How’s Life in the Digital Age? is the first topical report in the new How’s Life? monograph series. How’s Life? is the flagship publication of the OECD Better Life Initiative, which aims to promote “Better Policies for Better Lives”, in line with the OECD’s overarching mission. While the main How’s Life? report is released every two years, a series of shorter monographs focusing on specific issues will now be published on a regular basis. How’s Life in the Digital Age? documents how the ongoing digital transformation is affecting people’s lives, based on the multi-dimensional framework used in How’s Life? to monitor progress in the key dimensions of people’s well-being. This report is also an input to the OECD Going Digital Initiative, which aims to describe the many facets of the digital transformation throughout a series of publications.

The report was prepared by the Household Statistics and Progress Measurement Division of the OECD Statistics and Data Directorate, with contributions from the Reform of the Public Sector Division in the Public Governance Directorate (Chapter 2). The lead author of the report was Vincent Siegerink, with contributions from Fabrice Murtin who also led the project. Marco Mira d’Ercole and Martine Durand supervised the project. Anil Alpman, Benoît Arnaud, Christopher Jacobi, Christine Le Thi, Michal Shinwell, Laura Springare, Barbara Ubaldi, Joao Vasconcelos, Benjamin Welby are gratefully acknowledged for their contributions to the analysis. Anne-Lise Faron prepared the book for publication.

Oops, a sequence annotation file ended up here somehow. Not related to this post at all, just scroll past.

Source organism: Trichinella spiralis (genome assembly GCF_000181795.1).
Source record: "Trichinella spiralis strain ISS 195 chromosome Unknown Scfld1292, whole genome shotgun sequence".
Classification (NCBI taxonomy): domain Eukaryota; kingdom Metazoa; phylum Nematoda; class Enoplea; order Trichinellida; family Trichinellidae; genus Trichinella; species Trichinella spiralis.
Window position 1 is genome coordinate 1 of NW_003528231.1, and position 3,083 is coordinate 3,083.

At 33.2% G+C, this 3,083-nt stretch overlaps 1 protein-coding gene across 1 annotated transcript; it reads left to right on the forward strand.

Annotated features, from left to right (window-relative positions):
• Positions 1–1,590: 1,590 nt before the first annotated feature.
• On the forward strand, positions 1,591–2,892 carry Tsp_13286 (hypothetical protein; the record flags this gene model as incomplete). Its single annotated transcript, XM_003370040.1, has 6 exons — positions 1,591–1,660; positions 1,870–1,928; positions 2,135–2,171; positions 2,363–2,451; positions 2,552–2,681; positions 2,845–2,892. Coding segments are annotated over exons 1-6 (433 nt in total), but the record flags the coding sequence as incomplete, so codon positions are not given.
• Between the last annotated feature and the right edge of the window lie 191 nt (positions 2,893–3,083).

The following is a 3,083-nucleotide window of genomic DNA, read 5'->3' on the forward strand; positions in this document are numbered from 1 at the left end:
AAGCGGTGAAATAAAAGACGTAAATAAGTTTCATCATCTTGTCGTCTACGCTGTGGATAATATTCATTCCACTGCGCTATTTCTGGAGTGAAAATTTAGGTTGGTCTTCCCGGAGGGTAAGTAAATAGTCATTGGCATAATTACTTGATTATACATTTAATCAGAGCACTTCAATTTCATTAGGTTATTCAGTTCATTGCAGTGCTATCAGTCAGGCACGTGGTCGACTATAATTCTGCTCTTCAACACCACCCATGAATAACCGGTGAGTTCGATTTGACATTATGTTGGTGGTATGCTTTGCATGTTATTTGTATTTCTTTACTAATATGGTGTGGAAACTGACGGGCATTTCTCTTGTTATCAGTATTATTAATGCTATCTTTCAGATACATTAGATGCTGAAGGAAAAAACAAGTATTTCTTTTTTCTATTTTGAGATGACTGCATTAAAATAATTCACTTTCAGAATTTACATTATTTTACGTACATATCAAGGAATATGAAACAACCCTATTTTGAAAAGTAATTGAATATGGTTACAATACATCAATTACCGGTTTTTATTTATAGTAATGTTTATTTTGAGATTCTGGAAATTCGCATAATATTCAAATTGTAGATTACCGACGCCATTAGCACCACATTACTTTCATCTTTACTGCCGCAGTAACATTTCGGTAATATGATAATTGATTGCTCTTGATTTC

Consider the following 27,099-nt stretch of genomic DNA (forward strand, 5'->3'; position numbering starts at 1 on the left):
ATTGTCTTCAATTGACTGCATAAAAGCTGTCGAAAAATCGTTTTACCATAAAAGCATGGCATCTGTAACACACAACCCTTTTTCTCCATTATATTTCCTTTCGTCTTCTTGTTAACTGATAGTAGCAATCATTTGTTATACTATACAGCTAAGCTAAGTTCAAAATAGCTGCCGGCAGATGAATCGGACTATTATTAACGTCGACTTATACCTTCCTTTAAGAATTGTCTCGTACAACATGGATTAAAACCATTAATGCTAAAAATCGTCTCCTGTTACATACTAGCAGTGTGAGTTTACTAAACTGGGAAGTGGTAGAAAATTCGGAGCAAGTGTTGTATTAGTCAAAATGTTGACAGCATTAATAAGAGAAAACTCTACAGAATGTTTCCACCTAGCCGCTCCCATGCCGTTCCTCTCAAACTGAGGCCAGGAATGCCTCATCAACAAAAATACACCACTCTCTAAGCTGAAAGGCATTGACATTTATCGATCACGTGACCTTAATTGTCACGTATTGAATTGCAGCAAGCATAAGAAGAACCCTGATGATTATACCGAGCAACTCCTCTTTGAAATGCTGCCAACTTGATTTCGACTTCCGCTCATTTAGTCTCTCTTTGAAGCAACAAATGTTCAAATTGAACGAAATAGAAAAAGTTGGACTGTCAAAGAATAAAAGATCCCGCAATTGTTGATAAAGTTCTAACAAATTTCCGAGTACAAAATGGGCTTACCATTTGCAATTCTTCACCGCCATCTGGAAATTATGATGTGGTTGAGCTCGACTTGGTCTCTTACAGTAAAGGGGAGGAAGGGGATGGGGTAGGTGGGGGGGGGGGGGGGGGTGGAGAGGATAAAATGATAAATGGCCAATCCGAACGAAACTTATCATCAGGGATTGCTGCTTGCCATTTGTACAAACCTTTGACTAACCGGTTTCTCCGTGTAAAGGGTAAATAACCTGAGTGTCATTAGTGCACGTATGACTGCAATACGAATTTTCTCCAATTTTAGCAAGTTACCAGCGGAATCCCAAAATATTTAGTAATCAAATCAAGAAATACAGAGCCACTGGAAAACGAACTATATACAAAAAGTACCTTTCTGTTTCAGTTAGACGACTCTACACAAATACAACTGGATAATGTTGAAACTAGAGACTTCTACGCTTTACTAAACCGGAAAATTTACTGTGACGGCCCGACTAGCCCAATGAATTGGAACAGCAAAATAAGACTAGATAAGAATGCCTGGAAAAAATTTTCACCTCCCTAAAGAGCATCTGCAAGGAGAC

We are grateful to many colleagues around the OECD for their help, comments and insights, either on the draft text or on specific issues. This list includes, but is not limited to: Shardul Agrawala, Tracey Burns, Stijn Broecke, Duncan Cass-Beggs, Alessandra Colecchia, Paolo Falco, David Gierten, Stéphanie Jamet, Daniel Ker, Molly Lesher, Dirk Pilat, Glenda Quintini, Luke Slawomirski, Mariagraza Squicciarini, Peter Van De Ven, Andrew Wyckoff and Jorrit Zwijnenburg. The report benefited from in-depth discussions with Peter Gluckman, Kristann Allen and members of the International Network for Government Science Advice (INGSA), which are gratefully acknowledged.

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